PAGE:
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Press Room>Current News>Prenatal Dexamethasone Position Statement

CARES FOUNDATION STATEMENT OF POSITION ON PRENATAL DEXAMETHASONE

(UNION, NJ, March 18, 2010) As the only United States-based organization devoted entirely to improving the lives of those affected by the genetic disorder Congenital Adrenal Hyperplasia (CAH), CARES Foundation is committed to providing the most up-to-date information on this disease.  For decades individuals and families affected by CAH had lived in virtual isolation with little to no access to information on the disease much less new developments in the treatment or understanding thereof.  Since its founding in 2000, CARES has worked tirelessly to bring such information to families around the globe to facilitate informed decisions. 

CARES Foundation also always has been keenly aware of the power our organization holds as a centralized resource and the need to qualify all information presented as for educational purposes only and that in no way should it be taken as the provision or practice of medical, nursing, or professional healthcare advice or services.  We are not a medical expert association.  Therefore, we constantly remind families that information presented by CARES Foundation should not be considered complete and should not be used in place of the visit, call, consultation or advice of a physician or other healthcare provider. It should not be used to diagnose or treat CAH or any other disorder without first consulting a physician or other healthcare provider and that we do not specifically endorse any treatments or physicians.

We are guided by medical experts and in particular the 2002 Joint LWPES/ESPE CAH Working Group’s “Consensus Statement.” In line with this statement, CARES Foundation maintains prenatal treatment of CAH with dexamethasone is considered experimental and may be viewed as controversial by some.  It has been shown to ameliorate genital virilization in a large number of cases; however, “long-term safety has not been proven in patients treated to term or in the 7 of 8 fetuses in whom treatment was stopped because they are male or unaffected.”

Throughout the past ten years CARES has presented both the pros and cons of this treatment: encouraging dialogue and further study.  We have published more than a dozen articles on prenatal dexamethasone treatment in our newsletter and how it relates not only to the fetus but also to the mother and mothers affected by CAH.  We encourage further research, and are committed to making available to the CARES Community the full history of and most up-to-date information available on this treatment including anything new that comes out of a new consensus statement on CAH expected out later this year.

About CAH…

Congenital Adrenal Hyperplasia (CAH) is a family of inherited disorders affecting the adrenal gland. Over 90% of those diagnosed with CAH are affected by 21-hydroxylase deficiency. Inherited in severe, moderate and mild forms, the major types of CAH are Classical and Non-Classical CAH.  The severe form of CAH or Classical CAH can result in life-threatening imbalances in salt and hormone levels. If undetected at birth, Classical CAH can lead to adrenal crisis and death. Frequently, newborn babies show no outward signs of the disorder and are sent home only to present a few weeks later for urgent medical attention at a time when they are beyond resuscitation. Classical CAH also is the most common cause of urogenital birth defects in affected females.  The mild form of CAH may cause symptoms at anytime from infancy through adulthood. While each individual presents differently, common symptoms include: premature development of body hair, body odor, rapid growth spurt, but ultimately short stature as adult, early puberty, severe acne, anxiety, depression, mood swings, migraines and infertility. The genetic frequency of Classical CAH is approximately 1 in 10-15,000 births. NCAH affects 1 in 100 to 1 in 1000 in the general population, depending upon the ethnic composition of a given community, since its frequency varies in different ethnic groups. For example, it affects one in 27 Ashkenazi Jews, one in 40 Hispanics, one in 53 Croatians, and one in 300 Italians. All forms of CAH are managed through oral medication that regulates hormone levels and replaces hormones not made by the body.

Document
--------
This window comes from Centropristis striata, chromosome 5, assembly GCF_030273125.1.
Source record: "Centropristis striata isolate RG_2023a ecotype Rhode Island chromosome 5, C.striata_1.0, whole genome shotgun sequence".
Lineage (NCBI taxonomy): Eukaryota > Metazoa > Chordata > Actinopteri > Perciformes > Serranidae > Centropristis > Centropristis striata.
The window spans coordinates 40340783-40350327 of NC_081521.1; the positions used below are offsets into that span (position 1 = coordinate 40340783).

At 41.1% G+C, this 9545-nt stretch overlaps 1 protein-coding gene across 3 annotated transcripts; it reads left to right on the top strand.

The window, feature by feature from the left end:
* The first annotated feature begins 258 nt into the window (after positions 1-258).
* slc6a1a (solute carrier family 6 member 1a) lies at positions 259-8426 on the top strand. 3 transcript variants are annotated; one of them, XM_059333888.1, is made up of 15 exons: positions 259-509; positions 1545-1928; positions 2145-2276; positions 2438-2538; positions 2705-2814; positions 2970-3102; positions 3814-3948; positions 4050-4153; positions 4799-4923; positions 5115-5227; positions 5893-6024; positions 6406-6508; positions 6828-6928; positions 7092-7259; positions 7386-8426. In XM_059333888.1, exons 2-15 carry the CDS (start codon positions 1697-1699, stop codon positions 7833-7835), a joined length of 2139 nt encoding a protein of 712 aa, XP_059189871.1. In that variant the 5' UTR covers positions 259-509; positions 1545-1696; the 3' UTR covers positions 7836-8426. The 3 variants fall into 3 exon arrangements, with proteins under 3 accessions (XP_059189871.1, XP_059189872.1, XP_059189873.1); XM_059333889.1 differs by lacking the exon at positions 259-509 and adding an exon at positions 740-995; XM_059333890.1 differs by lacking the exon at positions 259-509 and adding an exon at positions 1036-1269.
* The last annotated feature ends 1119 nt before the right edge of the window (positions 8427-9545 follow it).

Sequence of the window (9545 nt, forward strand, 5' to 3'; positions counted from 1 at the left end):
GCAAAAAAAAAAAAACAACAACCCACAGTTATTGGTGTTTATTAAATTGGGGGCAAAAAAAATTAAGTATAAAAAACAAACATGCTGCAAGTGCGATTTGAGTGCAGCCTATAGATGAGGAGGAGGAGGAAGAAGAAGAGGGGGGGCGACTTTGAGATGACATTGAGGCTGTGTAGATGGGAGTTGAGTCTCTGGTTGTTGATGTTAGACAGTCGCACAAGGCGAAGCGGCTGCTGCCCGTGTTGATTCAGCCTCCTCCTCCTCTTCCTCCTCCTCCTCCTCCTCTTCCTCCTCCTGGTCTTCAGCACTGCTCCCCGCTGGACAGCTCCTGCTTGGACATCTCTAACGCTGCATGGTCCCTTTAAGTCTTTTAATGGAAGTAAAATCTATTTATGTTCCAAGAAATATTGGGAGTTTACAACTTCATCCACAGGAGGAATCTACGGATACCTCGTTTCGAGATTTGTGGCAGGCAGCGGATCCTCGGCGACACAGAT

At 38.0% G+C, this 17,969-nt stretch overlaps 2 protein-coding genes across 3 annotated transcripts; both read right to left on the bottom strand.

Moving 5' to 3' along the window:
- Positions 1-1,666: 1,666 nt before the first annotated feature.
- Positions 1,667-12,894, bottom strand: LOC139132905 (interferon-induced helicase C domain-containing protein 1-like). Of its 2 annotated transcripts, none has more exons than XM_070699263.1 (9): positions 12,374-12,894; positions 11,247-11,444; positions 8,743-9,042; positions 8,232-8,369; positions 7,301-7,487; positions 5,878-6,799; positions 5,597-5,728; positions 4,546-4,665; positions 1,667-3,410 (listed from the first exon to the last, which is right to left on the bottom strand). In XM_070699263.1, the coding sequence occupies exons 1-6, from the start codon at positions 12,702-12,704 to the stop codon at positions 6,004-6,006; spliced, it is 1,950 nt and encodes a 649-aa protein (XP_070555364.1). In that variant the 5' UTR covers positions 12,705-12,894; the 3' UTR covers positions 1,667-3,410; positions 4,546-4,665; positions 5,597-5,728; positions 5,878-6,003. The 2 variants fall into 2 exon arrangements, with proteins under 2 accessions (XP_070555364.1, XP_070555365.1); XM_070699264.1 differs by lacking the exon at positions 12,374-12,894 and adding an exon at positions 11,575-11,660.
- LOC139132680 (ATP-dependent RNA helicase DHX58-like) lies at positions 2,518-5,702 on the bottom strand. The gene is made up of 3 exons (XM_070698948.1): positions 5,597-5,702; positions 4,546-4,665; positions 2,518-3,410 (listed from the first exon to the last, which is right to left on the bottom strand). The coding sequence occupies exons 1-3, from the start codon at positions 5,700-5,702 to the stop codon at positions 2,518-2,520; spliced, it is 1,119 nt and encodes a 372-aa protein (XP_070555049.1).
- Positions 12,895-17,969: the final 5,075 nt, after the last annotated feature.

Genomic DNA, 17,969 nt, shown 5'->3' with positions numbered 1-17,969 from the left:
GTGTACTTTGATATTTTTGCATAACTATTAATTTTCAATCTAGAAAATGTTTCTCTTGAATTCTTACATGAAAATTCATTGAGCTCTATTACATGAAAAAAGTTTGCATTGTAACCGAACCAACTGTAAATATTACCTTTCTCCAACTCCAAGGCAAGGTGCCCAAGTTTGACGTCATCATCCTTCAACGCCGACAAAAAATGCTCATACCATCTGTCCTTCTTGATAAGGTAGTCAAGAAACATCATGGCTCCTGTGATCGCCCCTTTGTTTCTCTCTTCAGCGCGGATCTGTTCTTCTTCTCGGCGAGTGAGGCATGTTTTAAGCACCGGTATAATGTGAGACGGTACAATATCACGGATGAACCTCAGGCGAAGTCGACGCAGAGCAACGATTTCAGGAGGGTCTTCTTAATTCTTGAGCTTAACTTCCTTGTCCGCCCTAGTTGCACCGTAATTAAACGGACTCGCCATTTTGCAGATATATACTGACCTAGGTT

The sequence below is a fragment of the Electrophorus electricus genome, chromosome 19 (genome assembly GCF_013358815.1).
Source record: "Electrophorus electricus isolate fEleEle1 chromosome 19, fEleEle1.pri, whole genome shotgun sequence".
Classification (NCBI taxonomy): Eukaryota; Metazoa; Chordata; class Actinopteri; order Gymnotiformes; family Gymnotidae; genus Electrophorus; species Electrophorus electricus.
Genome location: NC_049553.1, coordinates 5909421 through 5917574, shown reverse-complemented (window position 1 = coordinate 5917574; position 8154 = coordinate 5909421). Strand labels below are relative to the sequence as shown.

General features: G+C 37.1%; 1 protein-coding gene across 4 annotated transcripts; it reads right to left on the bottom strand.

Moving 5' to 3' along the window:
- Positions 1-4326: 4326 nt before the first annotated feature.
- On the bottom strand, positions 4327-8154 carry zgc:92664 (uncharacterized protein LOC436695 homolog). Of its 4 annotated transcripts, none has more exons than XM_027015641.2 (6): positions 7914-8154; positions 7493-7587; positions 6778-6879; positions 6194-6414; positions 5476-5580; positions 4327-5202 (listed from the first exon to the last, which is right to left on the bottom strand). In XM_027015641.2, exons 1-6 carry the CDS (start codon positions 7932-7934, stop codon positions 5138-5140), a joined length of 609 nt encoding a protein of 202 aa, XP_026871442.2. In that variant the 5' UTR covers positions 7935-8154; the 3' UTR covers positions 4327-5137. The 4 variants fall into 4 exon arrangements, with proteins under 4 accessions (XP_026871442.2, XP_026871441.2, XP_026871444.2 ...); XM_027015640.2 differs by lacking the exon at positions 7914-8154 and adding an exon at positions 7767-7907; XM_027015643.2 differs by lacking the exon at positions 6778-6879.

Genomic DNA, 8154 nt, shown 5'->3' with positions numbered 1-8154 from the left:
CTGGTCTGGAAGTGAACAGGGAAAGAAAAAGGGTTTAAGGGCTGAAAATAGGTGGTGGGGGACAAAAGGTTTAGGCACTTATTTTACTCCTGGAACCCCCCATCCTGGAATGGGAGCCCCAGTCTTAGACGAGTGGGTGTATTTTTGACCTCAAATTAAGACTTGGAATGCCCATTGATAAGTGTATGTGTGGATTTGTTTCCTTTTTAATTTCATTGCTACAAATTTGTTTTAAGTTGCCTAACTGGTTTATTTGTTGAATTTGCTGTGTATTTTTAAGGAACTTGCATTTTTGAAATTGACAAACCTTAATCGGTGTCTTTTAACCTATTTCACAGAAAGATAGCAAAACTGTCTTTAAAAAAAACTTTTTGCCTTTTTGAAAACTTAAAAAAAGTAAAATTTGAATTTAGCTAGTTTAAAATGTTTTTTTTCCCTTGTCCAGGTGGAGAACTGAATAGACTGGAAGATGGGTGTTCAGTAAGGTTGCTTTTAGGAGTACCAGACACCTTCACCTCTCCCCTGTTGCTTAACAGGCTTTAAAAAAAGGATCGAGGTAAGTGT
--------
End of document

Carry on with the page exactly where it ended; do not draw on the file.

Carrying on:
About CARES Foundation…

CARES Foundation, Inc. is a 501(c)3 non-profit organization committed to improving the lives of families and patients affected by CAH through pro-actively advancing research for a cure; educating the public and healthcare providers about all forms of CAH; advocating for universal newborn screening; immediate, appropriate emergency medical treatment; and comprehensive lifelong care; as well as providing support services and resources vital to the CAH community world-wide. For more information on CARES and CAH, please visit our website at www.caresfoundation.org or call 866-277-3737. 

CARES Foundation Contact:

Dina Matos, Executive Director (dina@caresfoundation.org)
2414 Morris Ave., Suite 110
Union, NJ 07083
Phone: 908-364-0272
Toll-free: 866-227-3737
URL: www.caresfoundation.org

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